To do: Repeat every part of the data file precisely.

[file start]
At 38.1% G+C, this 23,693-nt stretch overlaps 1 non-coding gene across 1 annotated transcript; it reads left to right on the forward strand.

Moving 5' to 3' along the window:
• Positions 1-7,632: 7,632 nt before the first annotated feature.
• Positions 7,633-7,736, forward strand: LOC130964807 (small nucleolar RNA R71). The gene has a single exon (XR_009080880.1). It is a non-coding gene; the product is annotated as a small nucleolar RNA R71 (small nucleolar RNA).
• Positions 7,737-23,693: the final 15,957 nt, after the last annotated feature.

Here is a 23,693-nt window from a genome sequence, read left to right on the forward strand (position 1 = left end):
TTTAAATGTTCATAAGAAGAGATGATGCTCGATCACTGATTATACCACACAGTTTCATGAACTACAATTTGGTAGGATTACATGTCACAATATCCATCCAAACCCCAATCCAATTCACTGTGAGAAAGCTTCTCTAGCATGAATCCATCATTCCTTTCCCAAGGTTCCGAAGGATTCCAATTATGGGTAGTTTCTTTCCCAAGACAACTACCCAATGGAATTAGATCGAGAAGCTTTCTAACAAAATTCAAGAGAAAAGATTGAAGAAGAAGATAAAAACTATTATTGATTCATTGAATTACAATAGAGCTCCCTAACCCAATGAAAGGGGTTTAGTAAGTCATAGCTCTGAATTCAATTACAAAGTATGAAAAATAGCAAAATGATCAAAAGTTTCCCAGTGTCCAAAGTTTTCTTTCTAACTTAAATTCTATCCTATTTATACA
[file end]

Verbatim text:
At 38.1% G+C, this 23,693-nt stretch overlaps 1 non-coding gene across 1 annotated transcript; it reads left to right on the forward strand.

Moving 5' to 3' along the window:
• Positions 1-7,632: 7,632 nt before the first annotated feature.
• Positions 7,633-7,736, forward strand: LOC130964807 (small nucleolar RNA R71). The gene has a single exon (XR_009080880.1). It is a non-coding gene; the product is annotated as a small nucleolar RNA R71 (small nucleolar RNA).
• Positions 7,737-23,693: the final 15,957 nt, after the last annotated feature.

Here is a 23,693-nt window from a genome sequence, read left to right on the forward strand (position 1 = left end):
TTTAAATGTTCATAAGAAGAGATGATGCTCGATCACTGATTATACCACACAGTTTCATGAACTACAATTTGGTAGGATTACATGTCACAATATCCATCCAAACCCCAATCCAATTCACTGTGAGAAAGCTTCTCTAGCATGAATCCATCATTCCTTTCCCAAGGTTCCGAAGGATTCCAATTATGGGTAGTTTCTTTCCCAAGACAACTACCCAATGGAATTAGATCGAGAAGCTTTCTAACAAAATTCAAGAGAAAAGATTGAAGAAGAAGATAAAAACTATTATTGATTCATTGAATTACAATAGAGCTCCCTAACCCAATGAAAGGGGTTTAGTAAGTCATAGCTCTGAATTCAATTACAAAGTATGAAAAATAGCAAAATGATCAAAAGTTTCCCAGTGTCCAAAGTTTTCTTTCTAACTTAAATTCTATCCTATTTATACA